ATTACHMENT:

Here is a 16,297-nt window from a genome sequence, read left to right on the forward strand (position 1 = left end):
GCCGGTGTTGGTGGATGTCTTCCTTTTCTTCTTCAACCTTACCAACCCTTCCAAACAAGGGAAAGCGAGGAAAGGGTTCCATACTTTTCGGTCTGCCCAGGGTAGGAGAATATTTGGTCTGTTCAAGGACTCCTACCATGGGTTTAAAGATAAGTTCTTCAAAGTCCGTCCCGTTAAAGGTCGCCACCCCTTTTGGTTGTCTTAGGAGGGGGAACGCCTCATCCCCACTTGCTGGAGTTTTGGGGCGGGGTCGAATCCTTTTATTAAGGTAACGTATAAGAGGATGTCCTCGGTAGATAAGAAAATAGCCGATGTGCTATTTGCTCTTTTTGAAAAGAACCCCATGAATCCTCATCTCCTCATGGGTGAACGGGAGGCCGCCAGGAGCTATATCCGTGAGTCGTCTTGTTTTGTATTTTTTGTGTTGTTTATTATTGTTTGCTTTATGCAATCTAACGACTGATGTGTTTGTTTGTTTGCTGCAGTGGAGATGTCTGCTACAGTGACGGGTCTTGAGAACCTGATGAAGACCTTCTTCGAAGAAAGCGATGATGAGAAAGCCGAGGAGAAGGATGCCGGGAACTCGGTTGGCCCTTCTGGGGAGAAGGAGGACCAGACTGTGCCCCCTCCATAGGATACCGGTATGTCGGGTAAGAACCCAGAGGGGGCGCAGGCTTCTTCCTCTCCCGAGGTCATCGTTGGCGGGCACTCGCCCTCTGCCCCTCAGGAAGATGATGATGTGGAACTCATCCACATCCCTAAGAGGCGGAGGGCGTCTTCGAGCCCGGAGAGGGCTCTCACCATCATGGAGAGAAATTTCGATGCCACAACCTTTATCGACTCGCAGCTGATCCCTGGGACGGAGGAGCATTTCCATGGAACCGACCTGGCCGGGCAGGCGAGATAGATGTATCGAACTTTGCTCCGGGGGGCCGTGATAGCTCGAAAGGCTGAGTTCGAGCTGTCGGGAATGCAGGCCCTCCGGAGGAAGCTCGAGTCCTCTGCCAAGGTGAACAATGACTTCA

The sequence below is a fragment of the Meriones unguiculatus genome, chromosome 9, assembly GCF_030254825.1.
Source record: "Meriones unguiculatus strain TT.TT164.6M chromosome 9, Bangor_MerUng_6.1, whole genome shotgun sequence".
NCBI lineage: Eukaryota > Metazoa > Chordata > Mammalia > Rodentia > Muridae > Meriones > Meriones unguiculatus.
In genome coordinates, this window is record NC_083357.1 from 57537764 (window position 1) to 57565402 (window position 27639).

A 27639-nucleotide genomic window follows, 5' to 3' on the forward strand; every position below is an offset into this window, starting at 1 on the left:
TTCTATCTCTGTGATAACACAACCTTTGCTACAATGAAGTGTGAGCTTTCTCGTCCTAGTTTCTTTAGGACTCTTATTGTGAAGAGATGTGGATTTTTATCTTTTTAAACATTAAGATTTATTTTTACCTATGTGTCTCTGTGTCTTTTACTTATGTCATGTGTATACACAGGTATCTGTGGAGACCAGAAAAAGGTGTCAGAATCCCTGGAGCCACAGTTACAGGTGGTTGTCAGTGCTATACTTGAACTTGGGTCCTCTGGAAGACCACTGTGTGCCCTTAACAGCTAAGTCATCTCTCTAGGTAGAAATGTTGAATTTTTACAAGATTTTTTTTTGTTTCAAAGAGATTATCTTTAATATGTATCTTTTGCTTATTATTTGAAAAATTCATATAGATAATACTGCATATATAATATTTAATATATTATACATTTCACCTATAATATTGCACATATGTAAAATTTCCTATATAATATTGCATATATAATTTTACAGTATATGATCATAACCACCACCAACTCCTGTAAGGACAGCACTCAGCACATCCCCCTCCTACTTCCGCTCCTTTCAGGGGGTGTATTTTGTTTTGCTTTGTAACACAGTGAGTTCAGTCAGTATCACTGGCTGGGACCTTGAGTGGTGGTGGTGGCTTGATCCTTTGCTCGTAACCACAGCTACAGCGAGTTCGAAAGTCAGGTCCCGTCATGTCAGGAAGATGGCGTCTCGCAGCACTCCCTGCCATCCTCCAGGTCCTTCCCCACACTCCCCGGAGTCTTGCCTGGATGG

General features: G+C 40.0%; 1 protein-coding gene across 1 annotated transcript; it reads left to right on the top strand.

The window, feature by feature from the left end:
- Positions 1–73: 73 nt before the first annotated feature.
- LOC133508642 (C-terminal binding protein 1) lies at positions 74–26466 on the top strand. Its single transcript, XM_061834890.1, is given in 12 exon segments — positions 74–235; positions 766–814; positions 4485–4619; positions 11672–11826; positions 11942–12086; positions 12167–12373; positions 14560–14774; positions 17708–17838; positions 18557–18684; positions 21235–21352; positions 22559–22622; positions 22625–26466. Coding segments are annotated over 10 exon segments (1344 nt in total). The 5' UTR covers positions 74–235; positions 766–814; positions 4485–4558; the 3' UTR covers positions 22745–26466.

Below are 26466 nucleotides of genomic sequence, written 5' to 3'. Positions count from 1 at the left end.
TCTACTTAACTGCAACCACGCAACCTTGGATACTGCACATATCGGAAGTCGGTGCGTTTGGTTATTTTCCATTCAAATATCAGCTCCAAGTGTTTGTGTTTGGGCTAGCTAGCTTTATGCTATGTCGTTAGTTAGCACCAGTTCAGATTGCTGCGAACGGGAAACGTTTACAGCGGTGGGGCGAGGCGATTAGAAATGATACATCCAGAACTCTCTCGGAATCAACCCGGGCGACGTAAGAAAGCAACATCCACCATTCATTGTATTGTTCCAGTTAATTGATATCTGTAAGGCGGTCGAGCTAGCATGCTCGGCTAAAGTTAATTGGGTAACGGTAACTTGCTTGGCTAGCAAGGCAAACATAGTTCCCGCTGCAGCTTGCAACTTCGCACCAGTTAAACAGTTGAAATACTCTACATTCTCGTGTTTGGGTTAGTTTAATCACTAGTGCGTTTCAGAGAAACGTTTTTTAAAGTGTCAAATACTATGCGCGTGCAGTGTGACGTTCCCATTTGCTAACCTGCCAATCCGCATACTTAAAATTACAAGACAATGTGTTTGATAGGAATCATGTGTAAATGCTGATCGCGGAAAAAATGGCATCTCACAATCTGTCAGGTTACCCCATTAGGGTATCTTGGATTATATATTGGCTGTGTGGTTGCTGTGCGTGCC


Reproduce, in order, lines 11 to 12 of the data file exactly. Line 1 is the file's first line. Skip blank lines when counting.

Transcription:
- Positions 1–73: 73 nt before the first annotated feature.
- LOC133508642 (C-terminal binding protein 1) lies at positions 74–26466 on the top strand. Its single transcript, XM_061834890.1, is given in 12 exon segments — positions 74–235; positions 766–814; positions 4485–4619; positions 11672–11826; positions 11942–12086; positions 12167–12373; positions 14560–14774; positions 17708–17838; positions 18557–18684; positions 21235–21352; positions 22559–22622; positions 22625–26466. Coding segments are annotated over 10 exon segments (1344 nt in total). The 5' UTR covers positions 74–235; positions 766–814; positions 4485–4558; the 3' UTR covers positions 22745–26466.